Before settlement, north Toledo and downtown encompassed a mosaic of different natural habitats that included mostly marshland, as well as forest and prairie. Wetland areas along the banks of the Maumee and surrounding areas, were a popular haven for large numbers of frogs and toads, and early Toledo was appropriately dubbed the name “Frogtown.”

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A Snake’s Way

The prominent, upturned nose and unique color patterns should give it away, but that’s not always likely with the hognose snake.

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Colorful Seasons Ahead

As April comes to a chilly end, and we wrap up the first Ohio Native Plant Month, keep in mind that the season for native plants is just beginning.

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Humming Along

Every spring, Ruby-throated hummingbirds make their long-distance migration back to northwest Ohio to take advantage of the abundant food sources and good nesting sites.

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Flight of the Bumble bee

After a long winter’s nap, the queen bumble bee emerges from her underground throne on the first warm days of spring.

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Passing the Time

This sleepy barred owl found near Secor Metropark patiently passes the time by soaking up some sun and getting some rest.

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Celebrating Women in History

As we celebrate Women’s History month, Metroparks Toledo is proud to recognize the legacy women have had on our industry. From local naturalists to the most notable scientists, women have been impacting the environmental field for over a century.

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A Marsh & More: New Park Advances Many Goals

Howard Marsh will benefit Lake Area, provide additional recreation opportunities and put Metroparks Toledo a step closer to fulfilling its promise of a park within five miles of every home in the county.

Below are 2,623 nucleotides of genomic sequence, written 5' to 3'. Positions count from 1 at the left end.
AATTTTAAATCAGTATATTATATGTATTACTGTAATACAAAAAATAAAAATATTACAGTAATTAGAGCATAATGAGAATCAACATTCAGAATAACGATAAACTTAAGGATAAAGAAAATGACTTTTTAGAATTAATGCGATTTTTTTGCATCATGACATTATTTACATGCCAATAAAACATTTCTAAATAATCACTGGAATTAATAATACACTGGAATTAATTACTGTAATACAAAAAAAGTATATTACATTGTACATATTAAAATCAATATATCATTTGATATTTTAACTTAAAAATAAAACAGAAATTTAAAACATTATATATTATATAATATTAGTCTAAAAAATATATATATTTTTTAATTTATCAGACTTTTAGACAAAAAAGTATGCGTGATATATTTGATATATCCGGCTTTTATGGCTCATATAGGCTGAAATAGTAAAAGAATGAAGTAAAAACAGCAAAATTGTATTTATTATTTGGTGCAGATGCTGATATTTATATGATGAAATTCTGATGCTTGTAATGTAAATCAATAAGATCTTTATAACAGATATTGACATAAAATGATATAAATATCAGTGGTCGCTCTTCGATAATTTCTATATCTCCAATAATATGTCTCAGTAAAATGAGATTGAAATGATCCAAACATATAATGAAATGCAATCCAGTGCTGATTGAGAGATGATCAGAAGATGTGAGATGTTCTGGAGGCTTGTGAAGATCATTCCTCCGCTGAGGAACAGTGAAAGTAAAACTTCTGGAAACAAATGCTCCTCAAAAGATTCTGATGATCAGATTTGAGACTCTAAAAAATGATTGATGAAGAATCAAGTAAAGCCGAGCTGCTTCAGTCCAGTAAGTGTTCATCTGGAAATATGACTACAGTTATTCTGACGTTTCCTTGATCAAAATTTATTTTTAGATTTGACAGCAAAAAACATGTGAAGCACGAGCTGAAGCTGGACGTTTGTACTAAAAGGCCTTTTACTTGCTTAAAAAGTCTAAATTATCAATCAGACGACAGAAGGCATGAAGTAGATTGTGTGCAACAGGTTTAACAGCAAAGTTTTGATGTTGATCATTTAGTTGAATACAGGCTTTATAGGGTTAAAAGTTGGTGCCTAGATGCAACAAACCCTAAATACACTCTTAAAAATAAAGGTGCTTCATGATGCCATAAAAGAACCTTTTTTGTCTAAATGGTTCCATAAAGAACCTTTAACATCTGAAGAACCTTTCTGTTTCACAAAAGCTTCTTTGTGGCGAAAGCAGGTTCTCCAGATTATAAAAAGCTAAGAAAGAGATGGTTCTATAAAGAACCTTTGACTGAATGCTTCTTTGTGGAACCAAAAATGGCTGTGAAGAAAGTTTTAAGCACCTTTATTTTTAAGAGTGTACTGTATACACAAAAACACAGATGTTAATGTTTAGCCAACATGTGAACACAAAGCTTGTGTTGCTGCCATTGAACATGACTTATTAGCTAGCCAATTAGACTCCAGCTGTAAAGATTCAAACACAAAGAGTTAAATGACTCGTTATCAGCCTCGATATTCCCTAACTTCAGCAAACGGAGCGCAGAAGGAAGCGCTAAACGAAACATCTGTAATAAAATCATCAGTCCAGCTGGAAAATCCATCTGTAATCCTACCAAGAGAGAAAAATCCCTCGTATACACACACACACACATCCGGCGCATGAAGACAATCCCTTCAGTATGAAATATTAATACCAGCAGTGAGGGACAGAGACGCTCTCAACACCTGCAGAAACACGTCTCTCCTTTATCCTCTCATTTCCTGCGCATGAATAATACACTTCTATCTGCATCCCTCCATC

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Howard Marsh Contract Awarded

The Board of Park Commissioners has approved a contract with Mark Haynes Construction of Norwalk for the construction of Howard Marsh Metropark near the Lake Erie shore in Jerusalem Township.

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2016 Winter Deer Cull Concludes

More than 6,000 lbs of ground venison was donated to local food charities following a winter culling operation at Oak Openings Preserve and Wildwood Preserve.

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Volunteers Survey Vernal Pools

The Metroparks Vernal Pool Monitoring Program raises public awareness about the existence of these habitats while allowing people to participate in interesting and important field-research.

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Long-term Butterfly Monitoring

There are five butterfly transects monitored in the Metroparks, currently: three occur in Oak Openings Preserve, one at Wildwood Preserve and one at Swan Creek Preserve.

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'Condo' Shelters Bats At Oak Openings

It is important to conserve our bat species, as they play a very important ecological role as major predators of night flying insects, like mosquitoes and agricultural pests